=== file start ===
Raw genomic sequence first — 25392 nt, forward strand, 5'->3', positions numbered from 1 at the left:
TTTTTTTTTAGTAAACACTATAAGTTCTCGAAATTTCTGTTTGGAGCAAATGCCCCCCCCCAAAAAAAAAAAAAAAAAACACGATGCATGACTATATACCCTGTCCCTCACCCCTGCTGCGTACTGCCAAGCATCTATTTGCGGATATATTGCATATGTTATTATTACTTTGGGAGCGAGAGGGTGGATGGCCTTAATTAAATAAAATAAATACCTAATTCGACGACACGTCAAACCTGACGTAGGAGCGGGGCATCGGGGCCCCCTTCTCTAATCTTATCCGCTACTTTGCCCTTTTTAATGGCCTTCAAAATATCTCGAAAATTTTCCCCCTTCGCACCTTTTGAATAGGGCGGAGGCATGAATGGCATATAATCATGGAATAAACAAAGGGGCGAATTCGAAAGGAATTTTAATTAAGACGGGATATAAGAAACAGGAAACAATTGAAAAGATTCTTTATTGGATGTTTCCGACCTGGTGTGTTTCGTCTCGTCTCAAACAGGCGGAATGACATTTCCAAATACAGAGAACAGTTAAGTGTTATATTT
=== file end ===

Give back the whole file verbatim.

Raw genomic sequence first — 25392 nt, forward strand, 5'->3', positions numbered from 1 at the left:
TTTTTTTTTAGTAAACACTATAAGTTCTCGAAATTTCTGTTTGGAGCAAATGCCCCCCCCCAAAAAAAAAAAAAAAAAACACGATGCATGACTATATACCCTGTCCCTCACCCCTGCTGCGTACTGCCAAGCATCTATTTGCGGATATATTGCATATGTTATTATTACTTTGGGAGCGAGAGGGTGGATGGCCTTAATTAAATAAAATAAATACCTAATTCGACGACACGTCAAACCTGACGTAGGAGCGGGGCATCGGGGCCCCCTTCTCTAATCTTATCCGCTACTTTGCCCTTTTTAATGGCCTTCAAAATATCTCGAAAATTTTCCCCCTTCGCACCTTTTGAATAGGGCGGAGGCATGAATGGCATATAATCATGGAATAAACAAAGGGGCGAATTCGAAAGGAATTTTAATTAAGACGGGATATAAGAAACAGGAAACAATTGAAAAGATTCTTTATTGGATGTTTCCGACCTGGTGTGTTTCGTCTCGTCTCAAACAGGCGGAATGACATTTCCAAATACAGAGAACAGTTAAGTGTTATATTT